The coronavirus pandemic has caused shockwaves to the global economy. According to McKinsey, it’s businesses with less than $20 million in annual revenue that have been disproportionately affected.
For many business school students around the world, this has been a cause for concern and they’ve been looking at ways to help.
In the US, a team of MBA students from various schools have joined forces to launch the Small Business School Challenge—a virtual workshop where MBA students are paired with small businesses to work out solutions to the challenges they’re facing.
At the height of the COVID-19 crisis, students from Stanford GSB launched Giftcard Bank, a platform where people can donate gift cards to those most affected by the pandemic.
These are just some of the initiatives that are helping connect business school students to local businesses, as well as helping those most in need.
Case study: Nyenrode Business Universiteit
Consulting service for startups
In the Netherlands, like much of Europe, it’s smaller businesses and entrepreneurs that are suffering most. In fact, 85% of entrepreneurs in the country are reporting or expecting financial difficulties.
In light of this, a group of students from Nyenrode Business Universiteit, which has campuses in Amsterdam & Breukelen, have been using their learning to give back and help local small businesses.
Setting up a free or ‘pay what you can’ consultancy service, called The Fac, Nyenrode students been offering their skills to local Dutch entrepreneurs.
The service relies on over 40 students from a mixture of programs at the school, with backing from four experienced entrepreneurs to offer extra guidance.
After being put in touch with clients who’ve requested assistance, the students work on offering financial advice, help with government schemes, and also creative brainstorming and marketing. So far, they’ve helped over 100 different businesses.
One of those is an entrepreneur and restaurant owner. ‘The students have helped me a lot in saving my company during this time by setting up a crowdfunding campaign and thinking about creative solutions to generate turnover,’ he said.
For Erik van der Liet (right), head of marketing, communications and recruitment at Nyenrode, local business is a crucial part of society, helping generate jobs and prosperity.
“Providing a peripheral view on society to students, that includes all stakeholders—beyond shareholders—is a moral obligation that business schools have towards future generations, who deserve responsible leaders, serving society,” Erik says.
For the students themselves, it’s a chance not only to give back to the community, but also provides real-life case studies to apply lessons from class.
Supporting the wider community
"Nyenrode reinforces the message that all students have their responsibility towards society." © Nyenrode Business Universiteit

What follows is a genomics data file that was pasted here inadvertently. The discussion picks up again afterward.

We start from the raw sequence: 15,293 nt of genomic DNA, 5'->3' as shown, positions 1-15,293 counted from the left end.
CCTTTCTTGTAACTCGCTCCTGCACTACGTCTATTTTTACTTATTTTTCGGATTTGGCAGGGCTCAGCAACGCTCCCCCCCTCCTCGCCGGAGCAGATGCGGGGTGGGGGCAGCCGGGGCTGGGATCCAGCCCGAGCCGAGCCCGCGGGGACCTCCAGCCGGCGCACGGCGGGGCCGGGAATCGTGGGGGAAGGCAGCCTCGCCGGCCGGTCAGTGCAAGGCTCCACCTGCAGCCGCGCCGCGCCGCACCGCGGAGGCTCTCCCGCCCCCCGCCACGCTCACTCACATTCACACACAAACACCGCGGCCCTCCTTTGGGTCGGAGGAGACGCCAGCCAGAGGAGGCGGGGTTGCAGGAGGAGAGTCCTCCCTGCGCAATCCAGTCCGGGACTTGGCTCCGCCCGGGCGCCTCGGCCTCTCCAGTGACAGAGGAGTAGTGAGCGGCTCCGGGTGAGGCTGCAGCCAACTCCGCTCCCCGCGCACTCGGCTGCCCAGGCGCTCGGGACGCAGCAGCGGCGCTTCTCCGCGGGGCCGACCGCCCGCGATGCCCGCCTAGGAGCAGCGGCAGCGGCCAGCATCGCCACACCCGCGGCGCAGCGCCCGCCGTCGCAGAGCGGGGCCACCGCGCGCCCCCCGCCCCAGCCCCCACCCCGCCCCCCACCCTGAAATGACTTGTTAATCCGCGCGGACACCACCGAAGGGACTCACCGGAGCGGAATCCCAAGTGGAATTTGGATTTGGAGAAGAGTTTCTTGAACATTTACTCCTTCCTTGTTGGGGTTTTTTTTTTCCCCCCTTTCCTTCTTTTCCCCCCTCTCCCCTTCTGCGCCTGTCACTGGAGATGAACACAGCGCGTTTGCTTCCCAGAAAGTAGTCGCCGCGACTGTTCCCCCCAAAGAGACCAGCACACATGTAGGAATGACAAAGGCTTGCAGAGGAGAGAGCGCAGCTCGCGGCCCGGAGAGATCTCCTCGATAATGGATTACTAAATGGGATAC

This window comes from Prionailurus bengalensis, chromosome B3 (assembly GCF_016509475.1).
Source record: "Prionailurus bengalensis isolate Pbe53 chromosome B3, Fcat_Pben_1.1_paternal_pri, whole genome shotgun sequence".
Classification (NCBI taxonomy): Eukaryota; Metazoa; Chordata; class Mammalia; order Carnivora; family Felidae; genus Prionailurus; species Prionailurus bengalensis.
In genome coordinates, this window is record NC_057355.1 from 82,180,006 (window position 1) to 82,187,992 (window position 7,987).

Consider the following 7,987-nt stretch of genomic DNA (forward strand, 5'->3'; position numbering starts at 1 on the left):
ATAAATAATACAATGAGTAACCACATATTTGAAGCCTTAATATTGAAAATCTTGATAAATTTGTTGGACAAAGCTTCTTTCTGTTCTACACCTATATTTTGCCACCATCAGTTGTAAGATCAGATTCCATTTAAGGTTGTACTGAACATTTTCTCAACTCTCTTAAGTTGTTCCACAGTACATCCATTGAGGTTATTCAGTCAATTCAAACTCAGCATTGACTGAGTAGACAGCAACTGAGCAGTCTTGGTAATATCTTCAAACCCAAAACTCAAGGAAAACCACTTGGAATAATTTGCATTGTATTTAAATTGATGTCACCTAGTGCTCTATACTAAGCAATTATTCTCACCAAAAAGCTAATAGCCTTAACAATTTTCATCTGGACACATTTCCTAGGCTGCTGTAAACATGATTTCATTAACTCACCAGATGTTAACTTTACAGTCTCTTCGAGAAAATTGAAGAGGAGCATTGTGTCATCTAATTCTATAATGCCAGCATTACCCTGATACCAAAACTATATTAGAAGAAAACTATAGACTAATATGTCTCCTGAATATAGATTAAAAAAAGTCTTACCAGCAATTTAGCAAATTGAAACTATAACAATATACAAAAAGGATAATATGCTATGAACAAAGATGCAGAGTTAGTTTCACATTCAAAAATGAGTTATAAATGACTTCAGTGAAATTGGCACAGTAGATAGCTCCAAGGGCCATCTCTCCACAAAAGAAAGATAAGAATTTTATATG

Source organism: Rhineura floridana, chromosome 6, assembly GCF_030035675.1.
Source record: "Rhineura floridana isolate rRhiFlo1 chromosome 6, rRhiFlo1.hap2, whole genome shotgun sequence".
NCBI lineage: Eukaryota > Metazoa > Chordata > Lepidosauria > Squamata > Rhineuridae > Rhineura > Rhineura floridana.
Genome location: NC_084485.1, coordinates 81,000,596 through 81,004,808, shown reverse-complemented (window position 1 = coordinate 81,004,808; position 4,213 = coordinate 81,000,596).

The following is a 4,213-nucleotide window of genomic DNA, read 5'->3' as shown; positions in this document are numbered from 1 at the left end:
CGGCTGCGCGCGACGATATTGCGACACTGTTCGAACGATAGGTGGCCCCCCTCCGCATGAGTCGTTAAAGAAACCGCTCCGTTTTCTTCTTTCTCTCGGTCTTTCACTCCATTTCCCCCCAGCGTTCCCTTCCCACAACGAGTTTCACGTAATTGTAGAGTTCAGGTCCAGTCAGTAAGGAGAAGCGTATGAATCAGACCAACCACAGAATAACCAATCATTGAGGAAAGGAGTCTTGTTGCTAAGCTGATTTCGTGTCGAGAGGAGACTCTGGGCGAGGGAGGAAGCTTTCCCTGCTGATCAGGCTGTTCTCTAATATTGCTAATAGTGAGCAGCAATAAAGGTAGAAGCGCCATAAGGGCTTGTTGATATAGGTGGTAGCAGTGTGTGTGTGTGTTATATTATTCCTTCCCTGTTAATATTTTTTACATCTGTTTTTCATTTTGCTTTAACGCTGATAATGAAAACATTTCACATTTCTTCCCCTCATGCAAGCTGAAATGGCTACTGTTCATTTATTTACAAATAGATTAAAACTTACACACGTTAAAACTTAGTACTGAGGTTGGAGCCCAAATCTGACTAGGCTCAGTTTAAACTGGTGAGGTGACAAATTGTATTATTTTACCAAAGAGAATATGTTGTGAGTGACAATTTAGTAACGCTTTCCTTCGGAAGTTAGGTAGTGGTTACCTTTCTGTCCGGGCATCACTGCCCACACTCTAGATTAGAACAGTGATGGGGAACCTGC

Students from Nyenrode are also involved with Verder Met Nederland, an initiative gathering insights into how best to bring the country together to cope with the coronavirus pandemic.
The thought leadership platform aims to offer ideas and solutions for social and economic renewal in the Netherlands.
With input from industry specialists and faculty staff and alumni from Nyenrode, they’re bringing together different voices to help cope with the pandemic collectively. On June 22, 'Verder Met Nederland' will present their findings nationally.
Their hope is that these ideas will influence and help how the Netherlands moves forward during and beyond the crisis.
Erik says this is reflective of Nyenrode’s core values—leadership, entrepreneurship, and stewardship. “With these values, Nyenrode reinforces the message that all students have their responsibility towards society.”
Good news for students, as well as business
It’s clear that student initiatives are good news for local businesses and society, but they’re benefitting the students too. In helping these businesses, students are not only able to help the local economy during a crisis, they’re also developing important relationships for the future.
This translates into jobs across the business landscape. Recent Nyenrode MBAs have landed jobs at startups and local SMEs as well as top multinational companies including Uber, EY, Philips, Nestlé, Accenture, and ING, and 88% of MBAs find a job within three months of graduating.
Nyenrode’s intimate MBA class is 94% international, with 17 nationalities represented, and after graduating, those classmates form a tight-knit alumni network which can be relied on for career opportunities down the line.
While there is caution around what an economy in recession might mean for jobs prospects in 2020, the business school continues to provide MBA students with the opportunity to develop their professional networks and take the next step forward in their careers.
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